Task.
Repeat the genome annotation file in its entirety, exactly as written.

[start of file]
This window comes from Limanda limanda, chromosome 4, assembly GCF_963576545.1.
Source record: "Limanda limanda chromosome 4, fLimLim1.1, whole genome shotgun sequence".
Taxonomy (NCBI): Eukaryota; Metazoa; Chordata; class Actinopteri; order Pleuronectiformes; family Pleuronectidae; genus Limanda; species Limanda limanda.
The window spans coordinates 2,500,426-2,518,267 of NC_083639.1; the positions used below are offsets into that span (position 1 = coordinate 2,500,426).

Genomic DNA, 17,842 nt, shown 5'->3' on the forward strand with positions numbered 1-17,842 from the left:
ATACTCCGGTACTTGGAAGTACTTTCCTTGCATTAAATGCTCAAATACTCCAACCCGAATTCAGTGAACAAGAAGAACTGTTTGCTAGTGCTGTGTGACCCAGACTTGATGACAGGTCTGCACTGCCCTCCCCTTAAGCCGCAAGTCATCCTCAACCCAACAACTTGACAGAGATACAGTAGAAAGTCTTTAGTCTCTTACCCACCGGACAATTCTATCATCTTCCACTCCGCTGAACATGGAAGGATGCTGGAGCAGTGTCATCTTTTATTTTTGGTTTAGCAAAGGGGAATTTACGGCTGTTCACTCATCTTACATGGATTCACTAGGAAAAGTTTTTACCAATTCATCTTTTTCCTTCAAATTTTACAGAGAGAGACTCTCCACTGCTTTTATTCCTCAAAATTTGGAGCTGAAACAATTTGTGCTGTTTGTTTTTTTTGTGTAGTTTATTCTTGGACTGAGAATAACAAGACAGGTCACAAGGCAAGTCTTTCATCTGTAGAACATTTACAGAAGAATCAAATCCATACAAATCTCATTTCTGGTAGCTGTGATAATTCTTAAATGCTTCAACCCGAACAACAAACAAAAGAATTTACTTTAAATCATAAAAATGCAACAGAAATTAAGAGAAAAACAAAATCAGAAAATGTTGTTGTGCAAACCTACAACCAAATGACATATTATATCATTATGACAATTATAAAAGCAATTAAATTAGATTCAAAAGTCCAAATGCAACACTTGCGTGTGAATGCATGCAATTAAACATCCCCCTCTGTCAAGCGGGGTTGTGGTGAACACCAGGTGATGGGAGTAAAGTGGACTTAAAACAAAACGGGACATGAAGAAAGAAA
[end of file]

This window comes from Limanda limanda, chromosome 4, assembly GCF_963576545.1.
Source record: "Limanda limanda chromosome 4, fLimLim1.1, whole genome shotgun sequence".
Taxonomy (NCBI): Eukaryota; Metazoa; Chordata; class Actinopteri; order Pleuronectiformes; family Pleuronectidae; genus Limanda; species Limanda limanda.
The window spans coordinates 2,500,426-2,518,267 of NC_083639.1; the positions used below are offsets into that span (position 1 = coordinate 2,500,426).

Genomic DNA, 17,842 nt, shown 5'->3' on the forward strand with positions numbered 1-17,842 from the left:
ATACTCCGGTACTTGGAAGTACTTTCCTTGCATTAAATGCTCAAATACTCCAACCCGAATTCAGTGAACAAGAAGAACTGTTTGCTAGTGCTGTGTGACCCAGACTTGATGACAGGTCTGCACTGCCCTCCCCTTAAGCCGCAAGTCATCCTCAACCCAACAACTTGACAGAGATACAGTAGAAAGTCTTTAGTCTCTTACCCACCGGACAATTCTATCATCTTCCACTCCGCTGAACATGGAAGGATGCTGGAGCAGTGTCATCTTTTATTTTTGGTTTAGCAAAGGGGAATTTACGGCTGTTCACTCATCTTACATGGATTCACTAGGAAAAGTTTTTACCAATTCATCTTTTTCCTTCAAATTTTACAGAGAGAGACTCTCCACTGCTTTTATTCCTCAAAATTTGGAGCTGAAACAATTTGTGCTGTTTGTTTTTTTTGTGTAGTTTATTCTTGGACTGAGAATAACAAGACAGGTCACAAGGCAAGTCTTTCATCTGTAGAACATTTACAGAAGAATCAAATCCATACAAATCTCATTTCTGGTAGCTGTGATAATTCTTAAATGCTTCAACCCGAACAACAAACAAAAGAATTTACTTTAAATCATAAAAATGCAACAGAAATTAAGAGAAAAACAAAATCAGAAAATGTTGTTGTGCAAACCTACAACCAAATGACATATTATATCATTATGACAATTATAAAAGCAATTAAATTAGATTCAAAAGTCCAAATGCAACACTTGCGTGTGAATGCATGCAATTAAACATCCCCCTCTGTCAAGCGGGGTTGTGGTGAACACCAGGTGATGGGAGTAAAGTGGACTTAAAACAAAACGGGACATGAAGAAAGAAA